Much was made of the game’s graphics back around its release, particularly its large, detailed sprites. The colossal final boss Jagu specifically was held up as quite the revelation in a time when the NES was still top dog. The art and animation remain pleasing, but the visual element that holds up best these days is the striking use of color. The sprites and backgrounds are positively vibrant and really showcase the console’s impressive palette. The music by Jun Chikuma (best known for her work on the Bomberman series) is just as delightful as the visuals. She managed to seamlessly merge her typical jazzy style with grandiose, blood-pumping melodies suited to the game’s savage sword & sorcery aesthetic. It almost shouldn’t work, yet every single track here is a real earworm.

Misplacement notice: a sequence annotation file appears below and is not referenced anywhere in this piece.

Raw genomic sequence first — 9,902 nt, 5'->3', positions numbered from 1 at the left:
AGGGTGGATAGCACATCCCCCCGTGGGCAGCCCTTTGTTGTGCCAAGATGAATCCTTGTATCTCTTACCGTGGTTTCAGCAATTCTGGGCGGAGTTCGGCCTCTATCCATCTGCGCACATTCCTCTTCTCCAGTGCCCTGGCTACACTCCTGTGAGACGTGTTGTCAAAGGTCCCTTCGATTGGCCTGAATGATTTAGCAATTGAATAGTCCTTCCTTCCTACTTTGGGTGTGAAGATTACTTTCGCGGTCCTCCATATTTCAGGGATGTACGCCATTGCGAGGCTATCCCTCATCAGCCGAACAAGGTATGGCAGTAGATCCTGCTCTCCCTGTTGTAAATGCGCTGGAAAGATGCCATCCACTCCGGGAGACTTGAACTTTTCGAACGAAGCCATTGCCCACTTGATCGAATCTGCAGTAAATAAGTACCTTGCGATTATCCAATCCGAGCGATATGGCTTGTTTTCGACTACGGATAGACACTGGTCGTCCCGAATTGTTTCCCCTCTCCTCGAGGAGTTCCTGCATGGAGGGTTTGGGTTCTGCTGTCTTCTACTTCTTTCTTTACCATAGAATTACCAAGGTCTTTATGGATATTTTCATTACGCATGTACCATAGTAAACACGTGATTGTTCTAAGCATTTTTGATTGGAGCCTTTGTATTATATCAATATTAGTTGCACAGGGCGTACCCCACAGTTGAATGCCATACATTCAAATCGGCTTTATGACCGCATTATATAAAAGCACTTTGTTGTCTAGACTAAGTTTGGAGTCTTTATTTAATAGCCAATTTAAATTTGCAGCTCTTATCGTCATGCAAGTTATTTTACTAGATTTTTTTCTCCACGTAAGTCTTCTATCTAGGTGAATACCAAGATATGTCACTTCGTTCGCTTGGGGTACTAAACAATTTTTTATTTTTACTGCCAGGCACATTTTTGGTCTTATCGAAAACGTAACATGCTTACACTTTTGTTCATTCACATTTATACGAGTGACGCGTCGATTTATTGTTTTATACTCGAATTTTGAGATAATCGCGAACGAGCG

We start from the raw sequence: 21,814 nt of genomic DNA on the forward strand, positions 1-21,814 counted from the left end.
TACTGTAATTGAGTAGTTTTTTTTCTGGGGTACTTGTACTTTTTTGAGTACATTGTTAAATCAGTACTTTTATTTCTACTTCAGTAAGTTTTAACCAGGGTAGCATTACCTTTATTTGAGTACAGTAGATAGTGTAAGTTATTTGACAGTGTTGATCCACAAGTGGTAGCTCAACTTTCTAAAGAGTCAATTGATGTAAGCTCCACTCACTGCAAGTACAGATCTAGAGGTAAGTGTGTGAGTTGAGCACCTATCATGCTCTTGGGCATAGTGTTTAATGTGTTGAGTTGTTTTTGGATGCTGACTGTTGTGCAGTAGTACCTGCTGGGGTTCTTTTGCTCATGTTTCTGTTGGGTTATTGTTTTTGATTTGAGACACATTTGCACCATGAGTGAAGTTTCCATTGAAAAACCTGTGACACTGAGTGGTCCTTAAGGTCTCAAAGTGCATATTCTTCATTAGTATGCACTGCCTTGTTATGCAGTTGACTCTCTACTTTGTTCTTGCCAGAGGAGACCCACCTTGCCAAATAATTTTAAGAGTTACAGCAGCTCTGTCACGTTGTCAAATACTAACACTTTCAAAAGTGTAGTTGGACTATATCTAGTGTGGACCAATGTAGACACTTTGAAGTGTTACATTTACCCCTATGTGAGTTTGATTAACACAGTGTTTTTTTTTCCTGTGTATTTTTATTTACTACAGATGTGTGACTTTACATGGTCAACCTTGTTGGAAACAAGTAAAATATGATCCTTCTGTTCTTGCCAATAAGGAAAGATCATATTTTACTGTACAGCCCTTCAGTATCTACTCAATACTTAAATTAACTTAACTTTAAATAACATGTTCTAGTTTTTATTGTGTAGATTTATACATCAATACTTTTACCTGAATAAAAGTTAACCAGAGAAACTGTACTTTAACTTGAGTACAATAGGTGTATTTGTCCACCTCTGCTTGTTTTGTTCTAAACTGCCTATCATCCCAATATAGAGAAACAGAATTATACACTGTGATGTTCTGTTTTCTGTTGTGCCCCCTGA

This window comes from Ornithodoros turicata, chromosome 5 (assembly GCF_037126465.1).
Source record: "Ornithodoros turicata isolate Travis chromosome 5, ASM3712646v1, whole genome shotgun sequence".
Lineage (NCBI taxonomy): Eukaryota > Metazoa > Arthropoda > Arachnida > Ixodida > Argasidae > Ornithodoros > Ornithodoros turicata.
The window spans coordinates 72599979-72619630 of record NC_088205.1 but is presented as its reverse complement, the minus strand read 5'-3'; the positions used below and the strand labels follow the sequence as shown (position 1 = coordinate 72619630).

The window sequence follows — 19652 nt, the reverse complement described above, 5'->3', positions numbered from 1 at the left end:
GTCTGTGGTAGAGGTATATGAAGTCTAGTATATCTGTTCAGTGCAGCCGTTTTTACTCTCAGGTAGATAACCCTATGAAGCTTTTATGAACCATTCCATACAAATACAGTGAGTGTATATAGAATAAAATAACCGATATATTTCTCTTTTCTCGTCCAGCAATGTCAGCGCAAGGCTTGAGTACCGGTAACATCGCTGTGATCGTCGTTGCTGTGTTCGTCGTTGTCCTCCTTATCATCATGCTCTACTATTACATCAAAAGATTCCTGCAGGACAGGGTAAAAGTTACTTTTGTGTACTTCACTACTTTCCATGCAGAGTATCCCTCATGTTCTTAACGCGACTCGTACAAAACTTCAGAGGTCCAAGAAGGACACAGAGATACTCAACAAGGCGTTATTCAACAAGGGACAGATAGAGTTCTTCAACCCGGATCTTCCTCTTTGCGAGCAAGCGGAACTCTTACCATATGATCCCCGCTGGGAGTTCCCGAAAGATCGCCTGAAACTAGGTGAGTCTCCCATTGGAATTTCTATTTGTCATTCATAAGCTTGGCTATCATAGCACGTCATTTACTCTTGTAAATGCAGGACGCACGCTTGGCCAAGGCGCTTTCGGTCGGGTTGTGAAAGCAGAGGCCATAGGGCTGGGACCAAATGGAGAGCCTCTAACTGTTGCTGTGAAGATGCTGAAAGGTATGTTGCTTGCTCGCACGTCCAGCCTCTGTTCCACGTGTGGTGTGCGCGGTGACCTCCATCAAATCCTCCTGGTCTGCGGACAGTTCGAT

So is Legendary Axe the rightful TurboGrafx pack-in title, robbed of its birthright by corporate incompetence? Critics at the time sure seemed to think so. VideoGames & Computer Entertainment magazine declared it to be their game of the year across all platforms. Although I wouldn’t go so far to call it the game of 1989, I can’t deny that it’s a much more appealing and consistent action-platforming package than Keith Courage. It’s earned its status as one of the cornerstones of the system’s library, even selling well enough that an unrelated game, Ankoku Densetsu (“Dark Legend”), was retitled The Legendary Axe II in North America in an attempt to piggyback on its success. Could Legendary Axe have given the Turbo the boost it would have needed to surpass the Sega Genesis in North America like its counterpart the PC Engine did in Japan? Hell, no. There were far too many factors in play at the time for any one title to accomplish that. Still, I can’t exactly fault a game for not being magic, and this one is a class act that easily stands the test of time.

So go play it, okay? Don’t make me axe you again.

Advertisements